If you go to a university, I would recommend taking a classical education to meet the liberal arts requirement.  Learn Latin and Greek.  This will keep you out of the other liberal arts classes which have become propagandized with leftist dogma, and you will study the thoughts of great men which will serve as a lifetime resource and improve your thinking.   A true education should improve your thinking abilities.

My own undergraduate and graduate university education was worth it, and increased my income and opportunities.
Reply
#9
I would only go if you are studying STEM if you have to take out student loans. Or you just want to be a degen and bail on the loans and father some half Thai kids or something. -STEM grad who is shaking my head at all the people who went to college "for the girls" and are begging for their loans to be forgiven.
Reply
#10
(08-14-2019, 08:56 PM)zatara Wrote: BelyyTigr I do agree that career wise university isn't always the best option for everyone. Some people just aren't academically inclined - and thats entirely fair. We have too much negative stigma in the English speaking world about jobs like mechanics, electricians etc. In a lot of Europe they're not looked down upon quite so much, which is a lot better for kids who don't like schoolwork but are more hands-on. Starting your own business though is not a route most people can successfully do. For most average middle class kids they're going to need to have that college degree to get their foot in the door of a standard white collar office job.

Your post also doesn't really touch on a lot of the social benefits of university - did you not make lifelong male friends from it? Did you not go traveling every summer during the long holidays? Did you not go to lots of big uni house parties, class trips to foreign countries, uni ski trips etc?

This even aside from women/game - I know you say your uni was "largely fat pigs", but thats extremely unusual. In general universities have by far the best concentration of talent of anywhere in the West.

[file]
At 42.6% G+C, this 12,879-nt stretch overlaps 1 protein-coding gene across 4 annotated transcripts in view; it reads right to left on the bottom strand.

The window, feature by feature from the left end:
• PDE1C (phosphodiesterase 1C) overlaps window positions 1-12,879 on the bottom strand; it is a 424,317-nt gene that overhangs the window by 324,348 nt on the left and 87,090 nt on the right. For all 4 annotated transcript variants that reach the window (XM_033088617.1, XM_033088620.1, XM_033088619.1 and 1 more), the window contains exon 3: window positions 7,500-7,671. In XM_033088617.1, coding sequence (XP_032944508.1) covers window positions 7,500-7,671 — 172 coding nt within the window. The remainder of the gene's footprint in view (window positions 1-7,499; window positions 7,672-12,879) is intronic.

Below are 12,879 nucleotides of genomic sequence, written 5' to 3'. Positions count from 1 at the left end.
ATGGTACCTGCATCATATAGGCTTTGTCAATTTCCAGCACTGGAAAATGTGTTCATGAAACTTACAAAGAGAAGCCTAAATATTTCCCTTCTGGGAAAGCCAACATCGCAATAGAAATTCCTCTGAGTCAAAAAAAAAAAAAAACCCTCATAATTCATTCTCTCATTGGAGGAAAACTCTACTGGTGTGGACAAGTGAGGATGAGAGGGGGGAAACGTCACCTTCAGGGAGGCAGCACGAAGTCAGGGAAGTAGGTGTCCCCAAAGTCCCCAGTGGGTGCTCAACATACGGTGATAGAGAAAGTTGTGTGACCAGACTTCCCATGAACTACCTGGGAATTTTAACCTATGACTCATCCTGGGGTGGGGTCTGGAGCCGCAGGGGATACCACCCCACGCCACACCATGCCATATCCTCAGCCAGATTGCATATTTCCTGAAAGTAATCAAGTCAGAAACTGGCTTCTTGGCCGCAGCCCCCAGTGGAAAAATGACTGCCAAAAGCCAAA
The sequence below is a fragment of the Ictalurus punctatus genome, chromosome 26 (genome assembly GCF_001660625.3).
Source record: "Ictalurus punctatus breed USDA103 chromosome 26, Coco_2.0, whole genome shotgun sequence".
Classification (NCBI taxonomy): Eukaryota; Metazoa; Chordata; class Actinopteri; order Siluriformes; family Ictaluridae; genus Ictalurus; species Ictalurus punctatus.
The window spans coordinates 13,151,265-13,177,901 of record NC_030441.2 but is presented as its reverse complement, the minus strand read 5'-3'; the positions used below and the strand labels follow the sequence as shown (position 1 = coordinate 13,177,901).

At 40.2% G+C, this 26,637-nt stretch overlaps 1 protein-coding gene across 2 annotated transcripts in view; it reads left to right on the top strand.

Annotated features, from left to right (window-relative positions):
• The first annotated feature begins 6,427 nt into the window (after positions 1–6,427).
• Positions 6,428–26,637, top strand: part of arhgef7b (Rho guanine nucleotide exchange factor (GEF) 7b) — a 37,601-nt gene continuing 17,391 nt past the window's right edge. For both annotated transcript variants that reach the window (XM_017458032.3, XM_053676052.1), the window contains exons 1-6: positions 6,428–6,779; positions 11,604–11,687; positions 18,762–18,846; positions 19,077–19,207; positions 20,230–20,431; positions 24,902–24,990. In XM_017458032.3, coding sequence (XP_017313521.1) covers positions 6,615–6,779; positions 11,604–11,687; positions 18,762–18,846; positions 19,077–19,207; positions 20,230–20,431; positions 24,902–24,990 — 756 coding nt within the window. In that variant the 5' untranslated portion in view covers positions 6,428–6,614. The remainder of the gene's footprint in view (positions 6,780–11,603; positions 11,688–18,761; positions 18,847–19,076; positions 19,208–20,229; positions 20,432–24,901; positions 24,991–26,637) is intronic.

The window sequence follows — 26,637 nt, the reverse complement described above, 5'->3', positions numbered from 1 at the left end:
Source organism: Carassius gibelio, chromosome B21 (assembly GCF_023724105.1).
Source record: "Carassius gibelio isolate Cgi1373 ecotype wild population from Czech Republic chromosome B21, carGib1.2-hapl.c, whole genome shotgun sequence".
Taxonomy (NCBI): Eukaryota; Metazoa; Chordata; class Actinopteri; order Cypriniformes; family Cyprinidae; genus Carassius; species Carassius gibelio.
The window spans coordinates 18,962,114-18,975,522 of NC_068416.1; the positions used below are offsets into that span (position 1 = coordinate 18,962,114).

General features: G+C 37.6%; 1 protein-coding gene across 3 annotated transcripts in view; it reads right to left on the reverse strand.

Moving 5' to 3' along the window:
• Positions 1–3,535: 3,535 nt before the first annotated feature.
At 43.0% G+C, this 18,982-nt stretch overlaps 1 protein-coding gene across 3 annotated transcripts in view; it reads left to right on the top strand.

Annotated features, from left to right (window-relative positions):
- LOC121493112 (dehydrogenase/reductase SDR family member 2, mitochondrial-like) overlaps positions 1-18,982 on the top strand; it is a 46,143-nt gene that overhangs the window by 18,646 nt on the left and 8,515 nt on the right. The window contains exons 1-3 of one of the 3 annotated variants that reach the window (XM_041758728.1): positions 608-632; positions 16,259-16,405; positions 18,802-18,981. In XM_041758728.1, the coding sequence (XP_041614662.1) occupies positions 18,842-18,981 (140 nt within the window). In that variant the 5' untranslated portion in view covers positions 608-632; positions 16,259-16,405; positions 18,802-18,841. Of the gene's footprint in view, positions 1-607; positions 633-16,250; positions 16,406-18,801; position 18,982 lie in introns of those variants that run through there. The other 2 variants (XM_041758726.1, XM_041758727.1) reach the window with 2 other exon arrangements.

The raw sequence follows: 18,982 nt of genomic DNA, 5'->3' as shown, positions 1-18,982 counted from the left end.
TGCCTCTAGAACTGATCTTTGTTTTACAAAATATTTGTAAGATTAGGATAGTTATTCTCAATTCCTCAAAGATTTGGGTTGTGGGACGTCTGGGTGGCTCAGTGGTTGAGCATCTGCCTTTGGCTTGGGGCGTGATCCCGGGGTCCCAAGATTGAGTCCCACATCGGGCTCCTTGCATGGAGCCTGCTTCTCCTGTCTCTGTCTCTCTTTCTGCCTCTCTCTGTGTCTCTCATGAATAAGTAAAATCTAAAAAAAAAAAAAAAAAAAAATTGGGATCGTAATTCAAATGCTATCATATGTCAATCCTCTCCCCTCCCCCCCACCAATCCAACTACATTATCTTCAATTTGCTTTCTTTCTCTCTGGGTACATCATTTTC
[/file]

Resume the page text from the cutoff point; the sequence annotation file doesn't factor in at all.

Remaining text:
Yes definitely uni can be a waste for vocational people. To me, the big thing is, if it can be a waste for even the most academic/performing types, it must be a huge waste for so many others too.

I remember coming out of uni and seeeing smart grads in shitty call centres. And the laziest ploddeers from school earning 4 or more times as much cash. It had become like some parallel universe. It reminded me of the TV programme Sliders infact!

I know a lot of grads will find setting up a business very hard. The problem is that for many, its the best of a bad set of options. There's lots of web discussion on "the reluctant entrepreneur". "Businessman" used to mean "big balled, talented, bold and minted". But for some it just means "couldn't find a job" these days.

I think uni is fine if you need the skills for a specific thing eg programming, food science, physio etc. But if you just "want to make money in commerce", future employers will treat grads like shit.. unless its some old school tie/family contact etc in Britain. Employers are getting more and more sneaky at sqqueezing wages down. That was what Brexit was about for us. Smart kids crawling their way up from shitty call centres. Even Silicon VAlley has been found guilty of employers colluding to lower wages even before we start loooking at immigrant visas.
________________________________________________________
Re the social side, I'm in my 30s now and still have close friends from uni. Some people change post uni and a few I broke off contact with a few years back, with zero regrets. I dunno at 18 to 22, I feel like people are largely still kids. Some of my best friends I met mid and late 20s when I was becoming the person I really wanted to be. Students have the euphoria of their own place for the first time. But they don't tend to have the money/freedom to really live the life they want... atleast in many cases. I suppose I link work and associated pursuits with identity and in turn with feeling happy. So uni to me always felt like "hurry up and finish I want to start work" . I suppose thats why pottering round and backpacking as a student/doing low skill jobs never really appealed to me, altho I understand how others love that lifestyle.

_____________________________________________________
Re fat pigs, I am exaggerating a little. But it was a common joke seeing a hot girl from my high school who'd gone fat at 18-21. And nearly always being told "she's a student now". Many English unis, you'd see girls drinking pints of lager/cider etc. I think its absolutely gross, bearing in mind many (straight) men actually drink shorts or 33cl bottles etc. My uni didn't have much genuine obesity but certainly a fair amount of women just carrying a few (eg 7 to 10) pounds of fat on the arse/middle. Its a shame when otherwise hot women do that.

Also they didn't really care for their appearance. Jeans and tight t-shirts showing their tits , little/skanky makeup, was the "uniform". You'd rarely see even the hot ones in short or even LONG skirts or dresses.

Go out and meet "townie" girls ie non students, and they'd be vastly slimmer, better dressed and turned out.
It does vary between unis tho. I found Bristol was good quality, but most big city universities outside of London etc seemed very poor.

------------------------------
Uni helped me in that it gave me an extra spur to go into business early... and after a little while succeeding at it. But I just look back at it pretty flatly.
Reply


Forum Jump:


Users browsing this thread: 1 Guest(s)